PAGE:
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  health > men > story page AIDSAlternative MedicineCancerDiet & FitnessHeartMenSeniorsWomen

Study debunks androstenedione muscle benefits


June 1, 1999
Web posted at: 4:05 p.m. EDT (1955 GMT)

From Medical Correspondent Steve Salvatore

(CNN) -- Androstenedione, a popular supplement touted as enhancing athletic performance in men, does not increase testosterone in the blood or enhance muscle as previously believed and can be dangerous, according to a small study published in this week's Journal of the American Medical Association (JAMA).

Last year when baseball star Mark McGwire admitted he used the supplement, sales among young adults increased fivefold, according to the Office of National Drug Control Policy.

At the time, it was believed that because the body can convert androstenedione into testosterone, the supplement could increase the taker's testosterone level. There was no medical evidence to support or dispute the theory until now.

The JAMA study, conducted at Iowa State University in Ames, looked at 30 healthy men ages 19 to 29 with normal testosterone levels. Twenty of the men performed eight weeks of whole-body resistance training. During that period, 10 of the men were given 300 mg of androstenedione a day, and the others were given a placebo.

Researchers found no difference between the muscle strength or testosterone levels in the blood of those who took androstenedione and those who took the placebo.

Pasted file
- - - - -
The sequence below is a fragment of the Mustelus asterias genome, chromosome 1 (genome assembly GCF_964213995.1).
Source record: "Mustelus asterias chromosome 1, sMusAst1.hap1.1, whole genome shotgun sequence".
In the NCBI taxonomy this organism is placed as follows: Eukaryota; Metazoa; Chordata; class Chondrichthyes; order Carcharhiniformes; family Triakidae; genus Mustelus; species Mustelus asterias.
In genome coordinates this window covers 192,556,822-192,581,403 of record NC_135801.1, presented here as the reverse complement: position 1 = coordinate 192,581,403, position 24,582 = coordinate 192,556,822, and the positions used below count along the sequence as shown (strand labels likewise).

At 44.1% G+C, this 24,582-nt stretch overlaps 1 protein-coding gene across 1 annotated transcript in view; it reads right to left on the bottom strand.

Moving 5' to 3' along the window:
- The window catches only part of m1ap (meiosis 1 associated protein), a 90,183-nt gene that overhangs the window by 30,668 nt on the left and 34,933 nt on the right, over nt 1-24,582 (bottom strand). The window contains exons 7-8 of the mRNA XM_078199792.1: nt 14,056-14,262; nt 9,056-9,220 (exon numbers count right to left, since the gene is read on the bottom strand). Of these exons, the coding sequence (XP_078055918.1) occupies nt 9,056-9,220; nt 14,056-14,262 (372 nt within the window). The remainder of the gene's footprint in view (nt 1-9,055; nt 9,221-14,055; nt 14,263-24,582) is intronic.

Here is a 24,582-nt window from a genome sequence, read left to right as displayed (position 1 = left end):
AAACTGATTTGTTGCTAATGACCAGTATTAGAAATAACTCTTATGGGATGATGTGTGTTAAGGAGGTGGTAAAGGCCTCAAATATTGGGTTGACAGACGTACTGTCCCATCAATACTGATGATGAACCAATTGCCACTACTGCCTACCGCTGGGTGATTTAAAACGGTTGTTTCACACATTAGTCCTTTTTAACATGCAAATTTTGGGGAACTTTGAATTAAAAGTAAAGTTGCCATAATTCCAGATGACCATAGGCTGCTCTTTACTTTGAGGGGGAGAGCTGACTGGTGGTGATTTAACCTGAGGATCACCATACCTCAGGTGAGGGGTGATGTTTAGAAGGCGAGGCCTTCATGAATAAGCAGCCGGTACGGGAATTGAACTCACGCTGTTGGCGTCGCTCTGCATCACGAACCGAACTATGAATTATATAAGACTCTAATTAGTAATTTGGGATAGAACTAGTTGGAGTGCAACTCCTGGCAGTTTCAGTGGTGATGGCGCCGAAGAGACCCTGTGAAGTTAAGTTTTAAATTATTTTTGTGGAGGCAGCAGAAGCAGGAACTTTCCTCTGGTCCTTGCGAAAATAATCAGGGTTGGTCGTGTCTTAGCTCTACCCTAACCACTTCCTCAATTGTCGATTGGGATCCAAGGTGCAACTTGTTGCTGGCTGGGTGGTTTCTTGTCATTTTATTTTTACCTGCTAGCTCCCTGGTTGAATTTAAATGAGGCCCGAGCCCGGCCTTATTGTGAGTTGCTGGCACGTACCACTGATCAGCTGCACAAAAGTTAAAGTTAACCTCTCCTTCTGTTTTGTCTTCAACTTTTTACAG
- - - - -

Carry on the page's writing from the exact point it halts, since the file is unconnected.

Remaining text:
More importantly, researchers found men who took androstenedione had raised amounts of female hormones -- known as estrogens -- in their blood. Higher estrogen levels in men can increase the risk of heart and pancreas problems. The men who took androstenedione also developed changes in blood cholesterol.

"We all talk about having good cholesterol, the HDL cholesterol, the better cholesterol. These studies showed that these levels were decreased because of this medication," said Dr. Robert Gotlin, a sports medicine specialist at Beth Israel Medical Center.

According to the study, androstenedione increased LDL cholesterol, or bad cholesterol. LDL cholesterol is believed to increase risk for heart disease and stroke.

Many body builders and athletes swear by supplements like androstenedione, but experts say it isn't the supplements that are making the difference in their physical performance.

"What happens is you get on these pills and then you get on a regimen that's much stricter than the regimen you might otherwise have gotten on, had you not been taking the pills, and it becomes a self-fulfilling prophecy," said Dr. William Rosner of St. Luke's Roosevelt Hospital.

Concern grows over McGwire's muscle mass supplement
September 24, 1998
Baseball looks into McGwire's supplement use
August 28, 1998
Little Leaguers stand by Mac, not pills
August 25, 1998
McGwire uses nutritional supplement banned in NFL
August 22, 1998

Iowa State University
Journal of the American Medical Association
Beth Israel Medical Center
Office of National Drug Control Policy
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